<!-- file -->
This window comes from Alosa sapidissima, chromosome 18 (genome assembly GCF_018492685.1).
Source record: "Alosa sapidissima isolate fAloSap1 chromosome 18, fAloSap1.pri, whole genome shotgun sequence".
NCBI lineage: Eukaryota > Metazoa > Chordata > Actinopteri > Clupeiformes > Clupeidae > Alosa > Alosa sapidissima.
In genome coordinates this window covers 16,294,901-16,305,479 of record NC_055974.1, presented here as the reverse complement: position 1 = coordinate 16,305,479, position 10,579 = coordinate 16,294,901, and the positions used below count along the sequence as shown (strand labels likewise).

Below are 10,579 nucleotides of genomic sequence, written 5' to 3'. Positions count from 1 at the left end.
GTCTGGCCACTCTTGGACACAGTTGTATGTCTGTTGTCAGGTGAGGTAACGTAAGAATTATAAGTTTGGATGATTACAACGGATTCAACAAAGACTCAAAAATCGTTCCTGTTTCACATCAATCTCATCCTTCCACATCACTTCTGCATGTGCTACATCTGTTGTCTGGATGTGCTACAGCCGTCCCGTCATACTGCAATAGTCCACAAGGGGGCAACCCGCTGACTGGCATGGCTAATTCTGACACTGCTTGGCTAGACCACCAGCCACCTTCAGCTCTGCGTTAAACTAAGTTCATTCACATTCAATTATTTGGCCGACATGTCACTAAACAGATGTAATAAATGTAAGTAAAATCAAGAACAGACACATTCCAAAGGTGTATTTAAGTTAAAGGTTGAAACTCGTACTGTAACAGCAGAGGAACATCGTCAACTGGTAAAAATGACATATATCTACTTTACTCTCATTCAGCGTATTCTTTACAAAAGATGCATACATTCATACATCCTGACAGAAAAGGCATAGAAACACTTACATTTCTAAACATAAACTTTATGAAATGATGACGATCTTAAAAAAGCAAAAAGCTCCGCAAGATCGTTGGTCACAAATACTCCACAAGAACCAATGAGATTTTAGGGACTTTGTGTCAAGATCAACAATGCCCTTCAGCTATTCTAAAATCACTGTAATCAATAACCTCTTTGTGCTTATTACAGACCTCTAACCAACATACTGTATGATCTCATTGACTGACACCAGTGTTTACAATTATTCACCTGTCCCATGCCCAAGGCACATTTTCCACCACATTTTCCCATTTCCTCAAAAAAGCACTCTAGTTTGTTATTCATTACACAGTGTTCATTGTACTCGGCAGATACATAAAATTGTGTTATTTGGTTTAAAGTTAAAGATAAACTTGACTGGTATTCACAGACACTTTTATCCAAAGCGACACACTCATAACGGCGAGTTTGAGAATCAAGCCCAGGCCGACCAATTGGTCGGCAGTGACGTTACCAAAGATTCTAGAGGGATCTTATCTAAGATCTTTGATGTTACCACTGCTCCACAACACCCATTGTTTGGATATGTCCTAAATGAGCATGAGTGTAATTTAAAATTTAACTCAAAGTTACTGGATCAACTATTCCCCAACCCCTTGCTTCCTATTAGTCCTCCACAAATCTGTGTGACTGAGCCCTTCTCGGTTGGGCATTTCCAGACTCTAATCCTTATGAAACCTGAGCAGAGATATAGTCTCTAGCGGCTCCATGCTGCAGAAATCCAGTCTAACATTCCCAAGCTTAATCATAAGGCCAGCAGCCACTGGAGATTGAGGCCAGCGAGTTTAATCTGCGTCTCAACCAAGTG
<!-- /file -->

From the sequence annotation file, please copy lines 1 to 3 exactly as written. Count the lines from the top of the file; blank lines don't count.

This window comes from Alosa sapidissima, chromosome 18 (genome assembly GCF_018492685.1).
Source record: "Alosa sapidissima isolate fAloSap1 chromosome 18, fAloSap1.pri, whole genome shotgun sequence".
NCBI lineage: Eukaryota > Metazoa > Chordata > Actinopteri > Clupeiformes > Clupeidae > Alosa > Alosa sapidissima.